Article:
Esri ships CityEngine 2017.0
A still from Independence Day: Resurgence. Scanline VFX created the 3D city model used for the movie’s destruction sequences in CityEngine, the 2017.0 edition of which has recently been released.
Esri has released CityEngine 2017.0, the latest version of its powerful 3D city-generation software, adding a Local Edit tool for detailing the procedural buildings it generates, plus new measurement tools.
(Full disclosure: the software actually came out last month, but we’ve only just spotted it.)
A powerful procedural tool for generating 3D city models for urban planning and VFX
CityEngine generates detailed city models from simple procedural rules, importing and exporting data in standard file formats, including OBJ, 3DS and DXF.
Although more focused on architects and urban planners, the software was also designed with entertainment use in mind, and comes with free Maya and Unity plugins, as well as exporting data in Alembic format.
In recent years, it has been used on some high-profile visual effects projects: Scanline VFX used it for the city-destruction shots in Independence Day: Resurgence, as shown in this 2016 Gnomon talk.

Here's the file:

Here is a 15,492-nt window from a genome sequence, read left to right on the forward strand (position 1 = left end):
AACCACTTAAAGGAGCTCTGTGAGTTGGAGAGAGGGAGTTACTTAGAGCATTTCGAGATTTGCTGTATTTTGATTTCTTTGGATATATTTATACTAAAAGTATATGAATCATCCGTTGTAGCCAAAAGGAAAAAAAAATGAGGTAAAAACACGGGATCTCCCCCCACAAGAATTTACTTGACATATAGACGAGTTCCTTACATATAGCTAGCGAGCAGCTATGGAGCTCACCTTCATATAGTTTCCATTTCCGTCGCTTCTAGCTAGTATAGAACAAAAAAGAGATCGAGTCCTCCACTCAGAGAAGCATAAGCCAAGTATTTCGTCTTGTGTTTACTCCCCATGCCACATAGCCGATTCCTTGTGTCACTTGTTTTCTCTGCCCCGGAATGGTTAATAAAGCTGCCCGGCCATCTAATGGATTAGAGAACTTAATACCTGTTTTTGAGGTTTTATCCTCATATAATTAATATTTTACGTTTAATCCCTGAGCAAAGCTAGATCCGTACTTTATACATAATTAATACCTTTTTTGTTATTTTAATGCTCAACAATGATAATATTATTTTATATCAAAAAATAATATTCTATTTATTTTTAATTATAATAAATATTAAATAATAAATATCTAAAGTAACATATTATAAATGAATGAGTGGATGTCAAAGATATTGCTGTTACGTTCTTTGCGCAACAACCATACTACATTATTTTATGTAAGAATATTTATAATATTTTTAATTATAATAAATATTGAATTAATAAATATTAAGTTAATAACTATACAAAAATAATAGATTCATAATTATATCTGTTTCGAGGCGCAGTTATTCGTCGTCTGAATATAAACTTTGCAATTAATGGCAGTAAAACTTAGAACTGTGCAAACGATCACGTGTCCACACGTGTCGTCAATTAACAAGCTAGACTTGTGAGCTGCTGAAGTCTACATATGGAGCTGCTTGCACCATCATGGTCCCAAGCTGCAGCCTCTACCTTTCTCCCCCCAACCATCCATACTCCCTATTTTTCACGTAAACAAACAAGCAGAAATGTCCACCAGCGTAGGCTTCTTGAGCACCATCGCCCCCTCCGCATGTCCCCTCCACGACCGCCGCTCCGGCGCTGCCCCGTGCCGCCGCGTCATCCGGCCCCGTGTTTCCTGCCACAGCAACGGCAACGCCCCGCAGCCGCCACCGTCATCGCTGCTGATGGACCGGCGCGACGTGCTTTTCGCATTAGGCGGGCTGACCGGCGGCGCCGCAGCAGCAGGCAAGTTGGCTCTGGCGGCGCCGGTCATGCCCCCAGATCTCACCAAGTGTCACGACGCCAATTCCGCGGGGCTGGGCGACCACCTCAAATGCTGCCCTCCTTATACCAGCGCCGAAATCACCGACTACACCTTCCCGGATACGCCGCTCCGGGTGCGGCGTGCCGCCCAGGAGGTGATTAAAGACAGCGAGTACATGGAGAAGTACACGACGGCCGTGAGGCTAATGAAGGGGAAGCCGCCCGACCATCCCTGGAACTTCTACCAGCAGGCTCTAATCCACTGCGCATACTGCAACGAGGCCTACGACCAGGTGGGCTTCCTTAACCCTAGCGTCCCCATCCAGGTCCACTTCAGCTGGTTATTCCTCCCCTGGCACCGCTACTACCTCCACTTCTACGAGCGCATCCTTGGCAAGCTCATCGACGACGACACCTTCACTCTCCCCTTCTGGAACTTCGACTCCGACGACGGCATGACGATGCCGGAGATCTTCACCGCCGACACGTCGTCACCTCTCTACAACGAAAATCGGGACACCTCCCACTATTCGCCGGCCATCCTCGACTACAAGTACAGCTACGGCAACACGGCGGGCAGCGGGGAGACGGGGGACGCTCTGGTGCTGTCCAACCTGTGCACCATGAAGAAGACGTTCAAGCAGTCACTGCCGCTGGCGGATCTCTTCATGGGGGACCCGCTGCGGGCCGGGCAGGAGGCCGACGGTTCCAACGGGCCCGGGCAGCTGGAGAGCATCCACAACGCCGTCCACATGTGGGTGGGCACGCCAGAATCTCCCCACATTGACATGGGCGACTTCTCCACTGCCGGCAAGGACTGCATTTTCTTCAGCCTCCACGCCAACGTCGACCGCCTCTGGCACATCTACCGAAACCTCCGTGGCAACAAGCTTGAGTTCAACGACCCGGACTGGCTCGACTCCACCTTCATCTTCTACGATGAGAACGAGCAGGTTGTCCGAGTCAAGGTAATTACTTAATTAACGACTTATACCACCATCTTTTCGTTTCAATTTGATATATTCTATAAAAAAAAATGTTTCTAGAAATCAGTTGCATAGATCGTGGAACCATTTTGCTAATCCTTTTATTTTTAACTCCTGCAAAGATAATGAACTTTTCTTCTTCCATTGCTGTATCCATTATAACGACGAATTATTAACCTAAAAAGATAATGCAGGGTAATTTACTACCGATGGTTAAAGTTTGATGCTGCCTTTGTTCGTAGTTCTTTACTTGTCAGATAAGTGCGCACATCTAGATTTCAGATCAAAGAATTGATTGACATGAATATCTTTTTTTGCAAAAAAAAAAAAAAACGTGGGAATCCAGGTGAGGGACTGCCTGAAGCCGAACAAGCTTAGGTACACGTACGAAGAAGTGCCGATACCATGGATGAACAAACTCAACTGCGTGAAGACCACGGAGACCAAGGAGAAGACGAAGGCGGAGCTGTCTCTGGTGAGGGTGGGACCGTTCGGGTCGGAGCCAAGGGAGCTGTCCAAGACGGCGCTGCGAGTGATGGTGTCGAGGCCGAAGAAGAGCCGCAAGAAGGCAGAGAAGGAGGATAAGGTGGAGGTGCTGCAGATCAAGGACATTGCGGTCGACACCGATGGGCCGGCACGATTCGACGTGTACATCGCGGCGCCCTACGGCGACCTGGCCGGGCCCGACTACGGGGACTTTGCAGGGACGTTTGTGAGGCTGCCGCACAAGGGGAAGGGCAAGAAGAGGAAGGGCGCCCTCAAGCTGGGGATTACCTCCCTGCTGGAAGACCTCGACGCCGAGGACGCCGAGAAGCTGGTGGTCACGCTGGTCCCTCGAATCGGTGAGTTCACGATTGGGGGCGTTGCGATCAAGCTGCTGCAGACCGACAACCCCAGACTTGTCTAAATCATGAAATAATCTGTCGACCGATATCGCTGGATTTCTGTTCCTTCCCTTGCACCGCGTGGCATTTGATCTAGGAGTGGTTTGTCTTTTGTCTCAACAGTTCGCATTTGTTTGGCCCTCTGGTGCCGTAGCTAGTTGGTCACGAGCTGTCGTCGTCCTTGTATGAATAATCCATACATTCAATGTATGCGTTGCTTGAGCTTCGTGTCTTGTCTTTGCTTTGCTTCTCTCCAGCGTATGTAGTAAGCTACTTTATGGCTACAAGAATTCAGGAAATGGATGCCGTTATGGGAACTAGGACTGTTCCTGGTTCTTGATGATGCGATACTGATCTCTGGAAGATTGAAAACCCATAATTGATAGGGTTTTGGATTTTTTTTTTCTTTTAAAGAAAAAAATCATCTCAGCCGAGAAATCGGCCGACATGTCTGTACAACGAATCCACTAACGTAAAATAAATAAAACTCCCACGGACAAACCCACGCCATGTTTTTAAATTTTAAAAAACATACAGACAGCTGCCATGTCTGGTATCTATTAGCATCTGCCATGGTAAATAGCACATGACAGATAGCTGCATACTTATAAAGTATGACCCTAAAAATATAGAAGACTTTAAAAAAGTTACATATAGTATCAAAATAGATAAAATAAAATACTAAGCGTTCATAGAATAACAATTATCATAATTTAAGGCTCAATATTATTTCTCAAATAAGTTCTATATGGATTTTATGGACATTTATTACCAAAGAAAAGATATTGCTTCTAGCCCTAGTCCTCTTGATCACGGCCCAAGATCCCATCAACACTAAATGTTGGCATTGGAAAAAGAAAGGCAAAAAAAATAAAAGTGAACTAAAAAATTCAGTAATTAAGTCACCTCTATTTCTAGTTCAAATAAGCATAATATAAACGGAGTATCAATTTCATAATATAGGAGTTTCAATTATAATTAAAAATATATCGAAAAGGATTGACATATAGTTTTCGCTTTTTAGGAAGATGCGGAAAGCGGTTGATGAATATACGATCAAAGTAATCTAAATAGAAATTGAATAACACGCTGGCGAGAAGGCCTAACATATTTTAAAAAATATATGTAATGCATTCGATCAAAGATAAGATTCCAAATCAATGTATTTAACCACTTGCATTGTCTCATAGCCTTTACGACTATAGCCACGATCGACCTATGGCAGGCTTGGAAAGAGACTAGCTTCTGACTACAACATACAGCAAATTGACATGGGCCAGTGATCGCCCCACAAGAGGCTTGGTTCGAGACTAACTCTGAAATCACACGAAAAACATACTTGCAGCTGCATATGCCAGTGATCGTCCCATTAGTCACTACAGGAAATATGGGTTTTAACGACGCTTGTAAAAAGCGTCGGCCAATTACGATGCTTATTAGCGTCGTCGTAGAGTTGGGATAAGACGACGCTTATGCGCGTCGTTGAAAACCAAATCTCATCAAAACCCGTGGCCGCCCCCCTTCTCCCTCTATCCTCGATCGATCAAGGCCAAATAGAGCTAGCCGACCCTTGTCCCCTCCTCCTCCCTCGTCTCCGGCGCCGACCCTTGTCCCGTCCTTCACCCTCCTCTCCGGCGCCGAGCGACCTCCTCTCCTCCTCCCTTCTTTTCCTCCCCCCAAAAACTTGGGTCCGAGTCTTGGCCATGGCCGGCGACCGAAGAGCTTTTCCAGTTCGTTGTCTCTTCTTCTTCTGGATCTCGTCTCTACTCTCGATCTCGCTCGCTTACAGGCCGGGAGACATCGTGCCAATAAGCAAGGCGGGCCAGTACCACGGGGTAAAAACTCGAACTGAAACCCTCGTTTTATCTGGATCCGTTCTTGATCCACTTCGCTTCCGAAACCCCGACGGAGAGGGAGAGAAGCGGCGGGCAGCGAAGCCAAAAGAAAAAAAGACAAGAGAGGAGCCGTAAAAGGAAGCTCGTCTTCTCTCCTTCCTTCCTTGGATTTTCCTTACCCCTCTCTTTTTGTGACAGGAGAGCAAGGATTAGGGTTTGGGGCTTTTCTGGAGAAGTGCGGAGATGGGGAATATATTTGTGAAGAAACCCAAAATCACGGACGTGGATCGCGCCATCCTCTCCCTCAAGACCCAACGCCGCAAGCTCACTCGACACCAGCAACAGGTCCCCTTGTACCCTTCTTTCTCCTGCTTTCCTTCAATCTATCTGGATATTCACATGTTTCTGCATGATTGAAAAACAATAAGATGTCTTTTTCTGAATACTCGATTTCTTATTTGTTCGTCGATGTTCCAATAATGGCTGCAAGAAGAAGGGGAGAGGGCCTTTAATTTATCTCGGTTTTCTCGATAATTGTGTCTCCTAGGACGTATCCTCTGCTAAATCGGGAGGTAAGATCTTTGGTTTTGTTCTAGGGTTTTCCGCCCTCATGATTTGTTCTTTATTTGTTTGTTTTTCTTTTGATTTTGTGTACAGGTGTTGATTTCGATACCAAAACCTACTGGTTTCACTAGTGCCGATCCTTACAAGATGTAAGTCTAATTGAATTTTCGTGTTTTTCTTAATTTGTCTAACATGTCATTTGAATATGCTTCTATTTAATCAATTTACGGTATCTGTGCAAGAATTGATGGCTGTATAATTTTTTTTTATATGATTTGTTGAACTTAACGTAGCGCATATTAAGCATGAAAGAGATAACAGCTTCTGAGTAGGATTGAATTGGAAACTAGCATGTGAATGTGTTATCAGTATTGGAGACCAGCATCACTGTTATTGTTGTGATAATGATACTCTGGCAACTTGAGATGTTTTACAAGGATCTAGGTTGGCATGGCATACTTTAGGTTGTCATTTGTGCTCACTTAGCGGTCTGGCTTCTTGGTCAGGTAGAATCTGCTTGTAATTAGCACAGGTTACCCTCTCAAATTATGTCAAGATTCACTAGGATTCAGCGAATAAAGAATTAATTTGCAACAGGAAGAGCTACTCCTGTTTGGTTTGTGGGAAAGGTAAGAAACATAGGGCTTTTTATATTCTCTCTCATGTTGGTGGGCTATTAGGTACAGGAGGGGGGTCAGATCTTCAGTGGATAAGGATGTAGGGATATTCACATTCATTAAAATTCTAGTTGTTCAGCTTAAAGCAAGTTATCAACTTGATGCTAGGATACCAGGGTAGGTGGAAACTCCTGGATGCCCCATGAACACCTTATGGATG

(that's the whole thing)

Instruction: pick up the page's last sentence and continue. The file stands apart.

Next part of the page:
New Local Edit tools lets users create custom architectural details on buildings
For CG artists, one key feature in CityEngine 2017.0 is the new Local Edit tool (above), which enables users to make changes to individual details on buildings without affecting the entire procedural model.
Suggested use cases include generating buildings where residential housing is located on top of retail floors, or creating windows of different widths for stairwells and offices.
There are also a new set of interactive measurement tools, including ‘laser lines’ that let users check the height of a building relative to all other objects in the scene.
Urban planners get new tools for scenario planning
Urban planners get new scenario planning tools, enabling them to set up and edit multiple variant designs for a scene in side-by-side views.
Key comparative stats, such as the total floor area or number of individual apartments in each variant design, are shown in a neighbouring dashboard view.
Other features: revamped UI, improved FBX and RenderMan export
In addition, CityEngine’s UI has been overhauled, introducing a “fresh modern look” and improving the way text and interface elements scale when displayed on Hi-DPI monitors.
Other changes include support for unit information when exporting in FBX format, and support for environment variables when exporting in RenderMan’s RIB format.
Pricing and availability
CityEngine 2017.0 is available for 64-bit Windows, Linux and Mac OS X. The software is priced on enquiry.
For comparison, in previous releases, the Basic version cost $500, while the Advanced edition, which adds Python scripting and FBX, RIB and Alembic export, cost $4,000.